This review is based on a sample of the 1930s version, which I had the good fortune to try. I post it for historical reasons. Thought the Orlik version does not mention burley, it is certainly in this ancient manufacture.
The burley is a little nutty and toasty, earthy and woody. The Virginia is earthy, lightly sweet with earth and grass notes, with a mild tangy citrus and a touch of dark fruit. The sugary, unsweetened black cavendish has only a slight effect on the smoke, and I suspect it has lost more from aging than the other components have. The Virginia has the characteristics of full maturity in strength and taste, more so than the burley does, and often takes the lead, though I usually notice the burley more early in the proceeding. Fairly smooth and mild to medium in strength and taste with a moderate nic-hit. It’s a shag cut that burns a little slower than your average shag, hardly requiring any relights. There are a few cigarette/cigar notes after the half way point, though they are less obvious if you puff slowly, which produced better results for me when I did. Leaves nothing but ash at the finish. Barely leaves any dmapness in the bowl. Could pass for an all day smoke.
The return of a blend I have not been able to get in a long time. The tin note is of hay and citrus, with some fruit and sweetness—a topping is applied, but tastefully and sparingly. The leaf is a long ribbon, mostly bright yellow VA, some light reddish hues, and between 5—10 % Black Cavendish. The Burley mentioned for an earlier incarnation of this blend I cannot make out.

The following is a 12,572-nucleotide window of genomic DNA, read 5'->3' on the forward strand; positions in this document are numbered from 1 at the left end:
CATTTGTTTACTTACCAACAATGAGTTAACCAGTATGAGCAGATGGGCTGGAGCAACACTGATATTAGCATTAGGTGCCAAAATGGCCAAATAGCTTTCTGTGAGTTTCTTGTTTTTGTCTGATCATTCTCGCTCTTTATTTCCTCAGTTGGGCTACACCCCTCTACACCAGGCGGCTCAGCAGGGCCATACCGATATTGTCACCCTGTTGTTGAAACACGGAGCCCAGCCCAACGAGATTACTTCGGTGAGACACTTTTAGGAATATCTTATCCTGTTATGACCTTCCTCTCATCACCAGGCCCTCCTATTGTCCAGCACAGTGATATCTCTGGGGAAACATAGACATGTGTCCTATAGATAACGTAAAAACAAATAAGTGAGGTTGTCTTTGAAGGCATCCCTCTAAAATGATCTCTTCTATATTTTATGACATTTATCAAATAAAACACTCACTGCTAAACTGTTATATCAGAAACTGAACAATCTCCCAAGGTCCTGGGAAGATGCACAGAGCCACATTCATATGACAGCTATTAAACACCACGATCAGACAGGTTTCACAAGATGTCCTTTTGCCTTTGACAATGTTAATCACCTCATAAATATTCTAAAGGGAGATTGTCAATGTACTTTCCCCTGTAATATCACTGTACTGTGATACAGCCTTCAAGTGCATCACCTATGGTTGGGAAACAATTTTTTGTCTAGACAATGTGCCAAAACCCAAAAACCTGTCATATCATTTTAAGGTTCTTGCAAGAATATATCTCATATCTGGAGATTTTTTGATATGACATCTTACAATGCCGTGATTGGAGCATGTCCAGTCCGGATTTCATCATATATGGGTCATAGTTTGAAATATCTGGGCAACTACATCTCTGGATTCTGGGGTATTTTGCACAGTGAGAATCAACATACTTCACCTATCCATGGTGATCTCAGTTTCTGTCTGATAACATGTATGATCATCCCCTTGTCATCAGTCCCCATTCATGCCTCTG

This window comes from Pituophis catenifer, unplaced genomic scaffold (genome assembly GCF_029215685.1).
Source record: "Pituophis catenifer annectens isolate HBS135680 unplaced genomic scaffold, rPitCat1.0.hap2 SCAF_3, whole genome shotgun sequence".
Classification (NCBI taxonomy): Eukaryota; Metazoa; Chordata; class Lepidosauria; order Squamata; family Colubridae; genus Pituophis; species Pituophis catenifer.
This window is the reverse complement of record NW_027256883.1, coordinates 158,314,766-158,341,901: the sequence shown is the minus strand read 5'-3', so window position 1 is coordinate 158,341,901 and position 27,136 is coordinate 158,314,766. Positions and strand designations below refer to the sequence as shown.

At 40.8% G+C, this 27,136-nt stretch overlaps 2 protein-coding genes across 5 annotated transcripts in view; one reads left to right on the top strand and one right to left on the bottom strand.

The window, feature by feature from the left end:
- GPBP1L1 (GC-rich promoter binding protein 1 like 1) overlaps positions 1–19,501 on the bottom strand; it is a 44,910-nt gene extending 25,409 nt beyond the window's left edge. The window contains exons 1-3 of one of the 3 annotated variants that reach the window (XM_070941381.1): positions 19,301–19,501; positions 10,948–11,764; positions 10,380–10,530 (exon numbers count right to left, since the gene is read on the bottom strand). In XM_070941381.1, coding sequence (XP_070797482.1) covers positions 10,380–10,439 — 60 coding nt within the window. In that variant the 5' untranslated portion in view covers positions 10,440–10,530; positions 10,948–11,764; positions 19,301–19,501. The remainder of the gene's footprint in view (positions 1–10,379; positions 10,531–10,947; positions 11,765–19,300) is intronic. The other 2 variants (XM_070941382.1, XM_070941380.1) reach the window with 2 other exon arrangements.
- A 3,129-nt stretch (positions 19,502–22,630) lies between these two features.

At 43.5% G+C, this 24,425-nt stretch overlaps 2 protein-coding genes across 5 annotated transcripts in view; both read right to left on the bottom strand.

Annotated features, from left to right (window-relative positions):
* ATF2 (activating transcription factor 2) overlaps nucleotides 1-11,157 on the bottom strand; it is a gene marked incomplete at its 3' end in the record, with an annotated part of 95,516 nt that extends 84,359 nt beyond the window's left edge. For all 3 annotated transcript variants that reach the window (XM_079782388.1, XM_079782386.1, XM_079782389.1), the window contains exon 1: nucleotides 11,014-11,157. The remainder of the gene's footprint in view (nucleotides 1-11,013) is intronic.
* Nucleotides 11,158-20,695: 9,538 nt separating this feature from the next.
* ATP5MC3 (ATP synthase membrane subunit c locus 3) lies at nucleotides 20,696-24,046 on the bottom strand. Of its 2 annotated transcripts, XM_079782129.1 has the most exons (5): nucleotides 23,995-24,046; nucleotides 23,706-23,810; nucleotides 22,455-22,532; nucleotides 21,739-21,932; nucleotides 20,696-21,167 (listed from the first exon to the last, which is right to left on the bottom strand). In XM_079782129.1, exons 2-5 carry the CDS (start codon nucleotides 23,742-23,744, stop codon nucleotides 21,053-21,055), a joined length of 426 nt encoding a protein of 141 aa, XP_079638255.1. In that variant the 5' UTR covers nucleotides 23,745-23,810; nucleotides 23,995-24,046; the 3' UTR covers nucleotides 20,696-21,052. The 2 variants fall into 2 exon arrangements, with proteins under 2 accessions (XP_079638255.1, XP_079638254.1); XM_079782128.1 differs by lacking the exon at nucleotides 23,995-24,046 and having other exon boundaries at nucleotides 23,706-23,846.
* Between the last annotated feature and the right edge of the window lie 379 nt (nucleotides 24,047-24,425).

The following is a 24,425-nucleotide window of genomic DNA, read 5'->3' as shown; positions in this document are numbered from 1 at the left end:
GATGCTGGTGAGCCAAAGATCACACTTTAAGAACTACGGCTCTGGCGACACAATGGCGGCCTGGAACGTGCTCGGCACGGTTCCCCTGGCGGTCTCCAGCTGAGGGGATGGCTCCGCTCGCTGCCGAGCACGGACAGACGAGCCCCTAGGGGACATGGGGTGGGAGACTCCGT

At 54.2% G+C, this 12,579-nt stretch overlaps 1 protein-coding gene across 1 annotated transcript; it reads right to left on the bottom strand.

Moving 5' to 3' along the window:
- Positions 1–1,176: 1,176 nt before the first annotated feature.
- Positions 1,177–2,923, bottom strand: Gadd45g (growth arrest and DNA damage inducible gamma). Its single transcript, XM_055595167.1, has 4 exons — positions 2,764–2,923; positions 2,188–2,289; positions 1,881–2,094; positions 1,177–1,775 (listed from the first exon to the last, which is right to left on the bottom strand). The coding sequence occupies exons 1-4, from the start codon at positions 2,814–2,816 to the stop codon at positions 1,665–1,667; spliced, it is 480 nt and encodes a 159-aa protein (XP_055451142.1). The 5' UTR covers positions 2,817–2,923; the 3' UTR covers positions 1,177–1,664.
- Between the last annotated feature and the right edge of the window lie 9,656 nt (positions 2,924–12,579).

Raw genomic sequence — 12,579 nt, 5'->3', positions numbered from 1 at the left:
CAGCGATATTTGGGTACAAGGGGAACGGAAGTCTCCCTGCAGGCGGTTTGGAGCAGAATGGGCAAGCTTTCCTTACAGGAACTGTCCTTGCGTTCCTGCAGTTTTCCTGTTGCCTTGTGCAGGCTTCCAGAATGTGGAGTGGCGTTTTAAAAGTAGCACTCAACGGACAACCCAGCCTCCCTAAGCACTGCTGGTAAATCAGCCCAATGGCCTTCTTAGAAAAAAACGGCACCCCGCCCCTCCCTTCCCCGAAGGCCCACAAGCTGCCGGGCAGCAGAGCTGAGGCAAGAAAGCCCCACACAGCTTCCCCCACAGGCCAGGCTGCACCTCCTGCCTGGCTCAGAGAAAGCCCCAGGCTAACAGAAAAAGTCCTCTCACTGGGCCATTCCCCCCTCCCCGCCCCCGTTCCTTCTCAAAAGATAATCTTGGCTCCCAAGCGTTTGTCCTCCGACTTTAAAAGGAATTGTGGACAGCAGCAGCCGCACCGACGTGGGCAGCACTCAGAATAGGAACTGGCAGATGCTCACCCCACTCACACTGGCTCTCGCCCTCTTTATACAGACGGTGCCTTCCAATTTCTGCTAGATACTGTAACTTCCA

Stuffing is standard, don't overstuff, and puff gently (lots of VA…). The flavour is sweet, slightly tart, tempered by the BC, which adds a good amount of depth. Little variation during the smoke, but the flavour and room note are good enough for me not to complain. After a single match, I have practically no dottle left, a nice aftertaste on the tongue, and 3 stars it is. While this blend is not in my current go-to spectrum, I may well come back to it in the future!
Note: This blend was not available in Germany since the mid-1990s (at least, I have not seen it in stores since then). My personal notes from the early 1990s are of a blend with far more BC in it and potentially some Burley.
A surprise tobacco for me. Gift of my friend nektarios while I was in Lithuania.
It must be a tobacco with history, judging by the dozens of old tins circulating on the internet by collectors.
It is very easily smoked, something that helps it become an all-day smoke. This doesn't mean that it is a mild smoke. Probably heavy I would say.
Virginia and Black Cavendish are its ingredients. But personally I think it also contains a small portion of Burley, adding body to the tobacco. I suspect it from a bitterness that is left at the end. The aftertaste has nothing worth mentioning
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